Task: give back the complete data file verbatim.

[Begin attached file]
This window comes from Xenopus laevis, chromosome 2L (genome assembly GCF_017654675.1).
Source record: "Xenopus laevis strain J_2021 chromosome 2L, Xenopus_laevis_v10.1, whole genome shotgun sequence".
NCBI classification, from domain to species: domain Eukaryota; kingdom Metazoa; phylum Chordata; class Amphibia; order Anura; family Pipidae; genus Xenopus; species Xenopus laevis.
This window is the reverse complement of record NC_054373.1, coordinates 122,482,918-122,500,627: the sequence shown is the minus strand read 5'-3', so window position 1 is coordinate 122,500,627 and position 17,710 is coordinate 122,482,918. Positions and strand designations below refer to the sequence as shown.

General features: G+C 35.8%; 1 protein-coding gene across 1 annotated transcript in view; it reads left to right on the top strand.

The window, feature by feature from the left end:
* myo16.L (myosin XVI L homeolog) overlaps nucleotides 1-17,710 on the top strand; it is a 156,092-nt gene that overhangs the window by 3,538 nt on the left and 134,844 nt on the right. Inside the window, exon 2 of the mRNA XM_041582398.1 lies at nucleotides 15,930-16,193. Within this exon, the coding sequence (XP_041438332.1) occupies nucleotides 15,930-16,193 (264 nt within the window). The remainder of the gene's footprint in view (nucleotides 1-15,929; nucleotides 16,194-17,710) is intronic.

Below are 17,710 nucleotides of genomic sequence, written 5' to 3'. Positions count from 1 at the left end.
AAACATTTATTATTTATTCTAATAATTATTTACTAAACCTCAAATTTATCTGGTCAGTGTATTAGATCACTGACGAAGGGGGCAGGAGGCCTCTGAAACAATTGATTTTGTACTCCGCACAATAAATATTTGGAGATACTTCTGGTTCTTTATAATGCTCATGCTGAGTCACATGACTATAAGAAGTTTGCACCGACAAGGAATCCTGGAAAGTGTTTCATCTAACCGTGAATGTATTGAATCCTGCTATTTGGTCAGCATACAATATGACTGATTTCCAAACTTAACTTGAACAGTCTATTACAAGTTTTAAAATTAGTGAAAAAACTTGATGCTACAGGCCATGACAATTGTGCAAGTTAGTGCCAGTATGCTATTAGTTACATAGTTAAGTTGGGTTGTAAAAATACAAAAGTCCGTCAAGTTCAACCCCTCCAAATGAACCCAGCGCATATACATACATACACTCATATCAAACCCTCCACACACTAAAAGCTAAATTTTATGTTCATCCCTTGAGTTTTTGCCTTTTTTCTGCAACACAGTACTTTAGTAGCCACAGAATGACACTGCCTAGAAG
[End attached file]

This window comes from Xenopus laevis, chromosome 2L (genome assembly GCF_017654675.1).
Source record: "Xenopus laevis strain J_2021 chromosome 2L, Xenopus_laevis_v10.1, whole genome shotgun sequence".
NCBI classification, from domain to species: domain Eukaryota; kingdom Metazoa; phylum Chordata; class Amphibia; order Anura; family Pipidae; genus Xenopus; species Xenopus laevis.
This window is the reverse complement of record NC_054373.1, coordinates 122,482,918-122,500,627: the sequence shown is the minus strand read 5'-3', so window position 1 is coordinate 122,500,627 and position 17,710 is coordinate 122,482,918. Positions and strand designations below refer to the sequence as shown.

General features: G+C 35.8%; 1 protein-coding gene across 1 annotated transcript in view; it reads left to right on the top strand.

The window, feature by feature from the left end:
* myo16.L (myosin XVI L homeolog) overlaps nucleotides 1-17,710 on the top strand; it is a 156,092-nt gene that overhangs the window by 3,538 nt on the left and 134,844 nt on the right. Inside the window, exon 2 of the mRNA XM_041582398.1 lies at nucleotides 15,930-16,193. Within this exon, the coding sequence (XP_041438332.1) occupies nucleotides 15,930-16,193 (264 nt within the window). The remainder of the gene's footprint in view (nucleotides 1-15,929; nucleotides 16,194-17,710) is intronic.

Below are 17,710 nucleotides of genomic sequence, written 5' to 3'. Positions count from 1 at the left end.
AAACATTTATTATTTATTCTAATAATTATTTACTAAACCTCAAATTTATCTGGTCAGTGTATTAGATCACTGACGAAGGGGGCAGGAGGCCTCTGAAACAATTGATTTTGTACTCCGCACAATAAATATTTGGAGATACTTCTGGTTCTTTATAATGCTCATGCTGAGTCACATGACTATAAGAAGTTTGCACCGACAAGGAATCCTGGAAAGTGTTTCATCTAACCGTGAATGTATTGAATCCTGCTATTTGGTCAGCATACAATATGACTGATTTCCAAACTTAACTTGAACAGTCTATTACAAGTTTTAAAATTAGTGAAAAAACTTGATGCTACAGGCCATGACAATTGTGCAAGTTAGTGCCAGTATGCTATTAGTTACATAGTTAAGTTGGGTTGTAAAAATACAAAAGTCCGTCAAGTTCAACCCCTCCAAATGAACCCAGCGCATATACATACATACACTCATATCAAACCCTCCACACACTAAAAGCTAAATTTTATGTTCATCCCTTGAGTTTTTGCCTTTTTTCTGCAACACAGTACTTTAGTAGCCACAGAATGACACTGCCTAGAAG